Tag Archives: 1872.

James Abbott McNeill Whistler – Harmony in Grey and Green

6 Feb

“A fallen blossom
Returning to the branch?
It was a butterfly.”

(Moritake)

James Abbott McNeill Whistler, Harmony in Grey and Green: Miss Cicely Alexander, 1872-1874

Whistler painted quite a few ladies in white gowns, but those ladies usually have a look of melancholy or wistfulness on their gentle faces. The little girl appears to be showing off her clothes, her white stockings, her black satin slippers, her hat with a large feather, all the way to her dazzlingly white muslin gown, but as our gaze slowly moves up, we see a pale face with pouting lips and a distant gaze that doesn’t speak of joy or rapture. This little girl however looks rather moody, hiding her anger because she isn’t allowed to express it. But how can someone dressed in such a pretty gown be so moody? How can someone posing for an artist not have cheeks blushing from thrill and rapture? This dolly isn’t a typical melancholy muse as Joanna Hiffernan was; Whistler’s lover and companion who posed for his Symphony in White no 2 and some other paintings. This little girl is Miss Cicely Alexander, a daughter of a banker that Whistler met because of their mutual interest in Oriental art, and she was eight years old when this unfortunate sitting took place. More than one sitting naturally. It took the pedantic Whistler more than seventy sittings to paint everything just as he had envisioned it. He didn’t seem to take Miss Cicely’s feelings into consideration and despite the lyrical beauty of the portrait, it didn’t remain in good memory for the little girl. This is what she had to say about the sittings: “I’m afraid I rather considered that I was a victim all through the sittings, or rather standings, for he never let me change my position, and I believe I sometimes used to stand for hours at a time. I know I used to get very tired and cross, and often finished the day in tears.

That’s why she looks moody! Why, wouldn’t you be moody and angry yourself, if you had to stand still for a long time and not be able to play with dolls or joke around with your friends or siblings. Sitting for Whistler surely made her feel like Sisyphus carrying that huge stone to the top of the hill over and over again; a never ending pursuit…  which did have its ending after all. And the result is a very dreamy painting that continues Whistler’s tradition of portraits of wistful ladies inspired by Japonism. In this portrait, hints of Japan come in form of bright curious daisies on the right and a few butterflies that desperately want to escape the canvas. I really love how the tall daisies seem to be leaning towards the girl, as if they are trying to comfort her; “shhh little girl, don’t cry, that Mr Whistler may be awfully demanding but the painting will be a dream once finished”. The daisies are such prophets and they were right. Whistler’s eccentricity, love for l’art pour l’art philosophy and his pedantic approach to his art truly shine through in this portrait. He paid meticulous attention to all the aspects of the setting, especially the colours because he wanted to achieve a palette of muted shades, white and greys. The carpet and the walls are in many shades of grey while Miss Cicely shines in white like a resplendent white flower. The carpet was order made and that gorgeous muslin dress was designed by Whistler and made especially for Miss Cicely to wear in this portrait. He even made sure the family find the right muslin, as a dandy he would know the fabrics!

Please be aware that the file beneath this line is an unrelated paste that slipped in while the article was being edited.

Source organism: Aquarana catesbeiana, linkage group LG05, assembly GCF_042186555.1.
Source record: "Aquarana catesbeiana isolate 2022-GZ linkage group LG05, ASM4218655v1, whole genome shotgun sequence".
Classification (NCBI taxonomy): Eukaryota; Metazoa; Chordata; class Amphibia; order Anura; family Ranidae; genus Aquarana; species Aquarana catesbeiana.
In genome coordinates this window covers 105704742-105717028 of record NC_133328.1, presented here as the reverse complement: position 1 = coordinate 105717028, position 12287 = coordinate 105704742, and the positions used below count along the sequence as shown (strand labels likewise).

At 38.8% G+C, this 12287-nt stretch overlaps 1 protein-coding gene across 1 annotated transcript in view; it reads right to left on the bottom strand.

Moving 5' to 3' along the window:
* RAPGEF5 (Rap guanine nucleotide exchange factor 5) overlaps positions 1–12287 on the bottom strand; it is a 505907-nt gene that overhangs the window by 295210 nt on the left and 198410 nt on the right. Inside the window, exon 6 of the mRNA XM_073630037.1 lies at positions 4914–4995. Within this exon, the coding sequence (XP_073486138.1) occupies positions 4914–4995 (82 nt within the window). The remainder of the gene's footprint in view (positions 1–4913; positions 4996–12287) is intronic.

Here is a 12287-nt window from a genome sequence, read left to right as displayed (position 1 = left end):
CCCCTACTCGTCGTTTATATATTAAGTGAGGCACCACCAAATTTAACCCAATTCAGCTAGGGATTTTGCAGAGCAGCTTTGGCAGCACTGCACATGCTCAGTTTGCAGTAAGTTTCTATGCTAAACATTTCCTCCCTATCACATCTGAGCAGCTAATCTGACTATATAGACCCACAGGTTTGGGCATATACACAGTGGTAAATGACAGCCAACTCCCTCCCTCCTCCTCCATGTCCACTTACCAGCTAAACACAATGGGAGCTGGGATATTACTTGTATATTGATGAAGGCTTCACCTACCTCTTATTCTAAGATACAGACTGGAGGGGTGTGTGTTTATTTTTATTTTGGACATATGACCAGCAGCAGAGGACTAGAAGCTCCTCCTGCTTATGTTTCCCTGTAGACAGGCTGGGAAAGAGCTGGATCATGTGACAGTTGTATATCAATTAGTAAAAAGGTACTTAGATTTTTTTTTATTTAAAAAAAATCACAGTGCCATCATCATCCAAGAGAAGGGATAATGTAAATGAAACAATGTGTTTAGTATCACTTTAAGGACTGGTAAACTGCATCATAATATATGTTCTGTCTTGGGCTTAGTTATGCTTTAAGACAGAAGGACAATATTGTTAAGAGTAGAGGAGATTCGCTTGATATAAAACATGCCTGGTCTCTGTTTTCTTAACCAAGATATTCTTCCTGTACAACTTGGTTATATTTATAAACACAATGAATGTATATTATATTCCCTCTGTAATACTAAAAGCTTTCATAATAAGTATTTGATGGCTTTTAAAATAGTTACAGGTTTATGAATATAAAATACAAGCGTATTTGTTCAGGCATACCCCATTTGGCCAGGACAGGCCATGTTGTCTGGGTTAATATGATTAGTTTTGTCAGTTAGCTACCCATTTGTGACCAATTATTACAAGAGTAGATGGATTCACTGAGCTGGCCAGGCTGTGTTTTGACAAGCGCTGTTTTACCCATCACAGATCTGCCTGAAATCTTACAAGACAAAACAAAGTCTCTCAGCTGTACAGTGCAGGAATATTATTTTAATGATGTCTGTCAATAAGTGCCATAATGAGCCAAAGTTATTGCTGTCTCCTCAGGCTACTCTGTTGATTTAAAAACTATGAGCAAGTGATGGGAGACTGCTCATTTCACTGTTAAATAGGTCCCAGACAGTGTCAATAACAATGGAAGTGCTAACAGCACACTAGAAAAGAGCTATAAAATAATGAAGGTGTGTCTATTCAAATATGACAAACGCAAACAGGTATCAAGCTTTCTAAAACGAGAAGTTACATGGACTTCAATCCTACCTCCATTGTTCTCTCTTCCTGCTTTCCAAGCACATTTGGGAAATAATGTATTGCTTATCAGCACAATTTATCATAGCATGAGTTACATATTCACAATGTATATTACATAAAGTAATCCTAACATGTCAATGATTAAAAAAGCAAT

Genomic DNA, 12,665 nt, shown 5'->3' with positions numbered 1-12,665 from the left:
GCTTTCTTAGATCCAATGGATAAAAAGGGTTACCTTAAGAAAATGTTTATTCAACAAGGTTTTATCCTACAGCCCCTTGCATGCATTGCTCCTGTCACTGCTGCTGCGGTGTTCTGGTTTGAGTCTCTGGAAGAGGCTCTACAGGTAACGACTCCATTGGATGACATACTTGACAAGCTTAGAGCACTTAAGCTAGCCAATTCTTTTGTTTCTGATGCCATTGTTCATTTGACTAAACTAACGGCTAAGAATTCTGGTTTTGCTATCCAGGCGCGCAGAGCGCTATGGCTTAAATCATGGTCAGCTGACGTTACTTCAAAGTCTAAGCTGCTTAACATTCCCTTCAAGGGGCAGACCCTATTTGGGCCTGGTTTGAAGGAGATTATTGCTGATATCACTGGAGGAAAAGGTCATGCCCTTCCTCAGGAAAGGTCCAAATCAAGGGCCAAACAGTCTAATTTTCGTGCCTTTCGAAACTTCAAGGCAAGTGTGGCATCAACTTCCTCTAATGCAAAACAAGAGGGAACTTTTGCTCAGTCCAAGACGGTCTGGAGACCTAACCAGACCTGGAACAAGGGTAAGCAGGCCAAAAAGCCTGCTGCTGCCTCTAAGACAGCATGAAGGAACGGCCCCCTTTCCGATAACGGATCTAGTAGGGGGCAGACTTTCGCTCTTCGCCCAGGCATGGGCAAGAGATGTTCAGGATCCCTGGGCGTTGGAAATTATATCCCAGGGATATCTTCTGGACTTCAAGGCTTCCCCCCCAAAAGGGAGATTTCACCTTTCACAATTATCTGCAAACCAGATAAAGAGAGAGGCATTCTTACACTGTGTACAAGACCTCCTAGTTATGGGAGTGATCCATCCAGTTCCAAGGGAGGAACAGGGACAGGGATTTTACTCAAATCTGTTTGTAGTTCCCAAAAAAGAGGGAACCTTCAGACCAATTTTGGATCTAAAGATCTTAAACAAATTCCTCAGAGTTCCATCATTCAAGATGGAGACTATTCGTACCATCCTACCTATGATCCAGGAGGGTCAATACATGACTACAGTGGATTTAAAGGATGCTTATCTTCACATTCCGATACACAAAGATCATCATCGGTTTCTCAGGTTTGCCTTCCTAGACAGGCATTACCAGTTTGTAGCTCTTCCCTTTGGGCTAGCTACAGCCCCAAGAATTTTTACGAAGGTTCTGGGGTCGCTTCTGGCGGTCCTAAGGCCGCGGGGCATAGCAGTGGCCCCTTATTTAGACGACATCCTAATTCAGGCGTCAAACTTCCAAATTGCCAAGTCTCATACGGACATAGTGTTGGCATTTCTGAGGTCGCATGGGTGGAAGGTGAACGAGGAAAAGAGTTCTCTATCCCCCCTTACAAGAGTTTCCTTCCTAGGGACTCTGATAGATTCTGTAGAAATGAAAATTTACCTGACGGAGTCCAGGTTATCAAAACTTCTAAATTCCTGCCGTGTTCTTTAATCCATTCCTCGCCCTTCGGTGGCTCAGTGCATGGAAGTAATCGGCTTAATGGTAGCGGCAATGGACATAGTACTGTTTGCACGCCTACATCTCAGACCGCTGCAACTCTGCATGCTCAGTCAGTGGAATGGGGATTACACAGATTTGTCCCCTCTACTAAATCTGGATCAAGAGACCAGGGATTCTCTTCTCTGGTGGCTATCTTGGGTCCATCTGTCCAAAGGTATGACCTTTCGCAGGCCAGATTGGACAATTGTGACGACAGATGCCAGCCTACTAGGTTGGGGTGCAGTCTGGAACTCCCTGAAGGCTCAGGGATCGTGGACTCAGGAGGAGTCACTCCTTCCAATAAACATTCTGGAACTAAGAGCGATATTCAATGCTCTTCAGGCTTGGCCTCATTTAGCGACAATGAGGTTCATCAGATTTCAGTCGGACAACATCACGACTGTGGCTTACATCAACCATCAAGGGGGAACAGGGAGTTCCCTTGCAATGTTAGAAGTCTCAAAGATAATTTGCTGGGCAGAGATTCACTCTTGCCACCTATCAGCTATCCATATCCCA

I really love all of Whistler’s harmonies and symphonies and their balanced colour palettes, dreamy ambients and pretty wistful sitters. For a long time my favourite was The Little White Girl, and perhaps it still is, but I feel that in this portrait Whistler achieved the minimalism of colours and space that he so loved in Japanese art; the background isn’t cluttered with fur carpets or fireplaces, it is just that meditative grey that stretches on and on, the mood of infinity broken only by that black line which somewhat reminds me of a canvas by Rothko, and the canvas is a little bit elongated which brings to mind the ukiyo-e prints and the formats they used. When I look at this portrait for a long time, at first I hear silence but then I hear quiet music emerging, an echo of the daisies’ laughter, and a sound of flute carried on by the butterflies chasing each other around the moody girl in white… Oh, how she wishes she could join them!